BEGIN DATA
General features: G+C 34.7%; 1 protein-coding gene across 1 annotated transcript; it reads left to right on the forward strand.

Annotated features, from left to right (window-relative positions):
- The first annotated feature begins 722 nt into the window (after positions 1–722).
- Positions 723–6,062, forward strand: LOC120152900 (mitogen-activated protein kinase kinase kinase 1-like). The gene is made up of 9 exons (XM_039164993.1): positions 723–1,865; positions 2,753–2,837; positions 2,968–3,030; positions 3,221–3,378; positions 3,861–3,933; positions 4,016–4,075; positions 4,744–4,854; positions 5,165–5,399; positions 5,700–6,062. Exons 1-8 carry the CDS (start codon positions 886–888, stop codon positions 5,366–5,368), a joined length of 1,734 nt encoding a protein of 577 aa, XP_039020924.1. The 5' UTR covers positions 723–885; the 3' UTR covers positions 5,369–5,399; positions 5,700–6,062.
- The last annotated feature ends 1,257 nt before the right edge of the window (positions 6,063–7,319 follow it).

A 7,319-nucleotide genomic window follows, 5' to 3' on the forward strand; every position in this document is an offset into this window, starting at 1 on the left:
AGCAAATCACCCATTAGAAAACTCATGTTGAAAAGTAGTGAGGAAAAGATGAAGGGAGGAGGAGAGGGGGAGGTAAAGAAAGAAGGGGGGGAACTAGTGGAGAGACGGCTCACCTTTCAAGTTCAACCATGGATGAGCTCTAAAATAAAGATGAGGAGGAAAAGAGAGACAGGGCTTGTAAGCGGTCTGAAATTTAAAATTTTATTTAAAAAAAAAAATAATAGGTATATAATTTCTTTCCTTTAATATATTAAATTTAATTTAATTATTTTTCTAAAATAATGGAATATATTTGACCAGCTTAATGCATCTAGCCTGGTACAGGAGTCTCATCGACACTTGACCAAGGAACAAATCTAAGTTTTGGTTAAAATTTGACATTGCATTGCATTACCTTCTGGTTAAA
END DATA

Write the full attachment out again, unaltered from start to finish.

General features: G+C 34.7%; 1 protein-coding gene across 1 annotated transcript; it reads left to right on the forward strand.

Annotated features, from left to right (window-relative positions):
- The first annotated feature begins 722 nt into the window (after positions 1–722).
- Positions 723–6,062, forward strand: LOC120152900 (mitogen-activated protein kinase kinase kinase 1-like). The gene is made up of 9 exons (XM_039164993.1): positions 723–1,865; positions 2,753–2,837; positions 2,968–3,030; positions 3,221–3,378; positions 3,861–3,933; positions 4,016–4,075; positions 4,744–4,854; positions 5,165–5,399; positions 5,700–6,062. Exons 1-8 carry the CDS (start codon positions 886–888, stop codon positions 5,366–5,368), a joined length of 1,734 nt encoding a protein of 577 aa, XP_039020924.1. The 5' UTR covers positions 723–885; the 3' UTR covers positions 5,369–5,399; positions 5,700–6,062.
- The last annotated feature ends 1,257 nt before the right edge of the window (positions 6,063–7,319 follow it).

A 7,319-nucleotide genomic window follows, 5' to 3' on the forward strand; every position in this document is an offset into this window, starting at 1 on the left:
AGCAAATCACCCATTAGAAAACTCATGTTGAAAAGTAGTGAGGAAAAGATGAAGGGAGGAGGAGAGGGGGAGGTAAAGAAAGAAGGGGGGGAACTAGTGGAGAGACGGCTCACCTTTCAAGTTCAACCATGGATGAGCTCTAAAATAAAGATGAGGAGGAAAAGAGAGACAGGGCTTGTAAGCGGTCTGAAATTTAAAATTTTATTTAAAAAAAAAAATAATAGGTATATAATTTCTTTCCTTTAATATATTAAATTTAATTTAATTATTTTTCTAAAATAATGGAATATATTTGACCAGCTTAATGCATCTAGCCTGGTACAGGAGTCTCATCGACACTTGACCAAGGAACAAATCTAAGTTTTGGTTAAAATTTGACATTGCATTGCATTACCTTCTGGTTAAA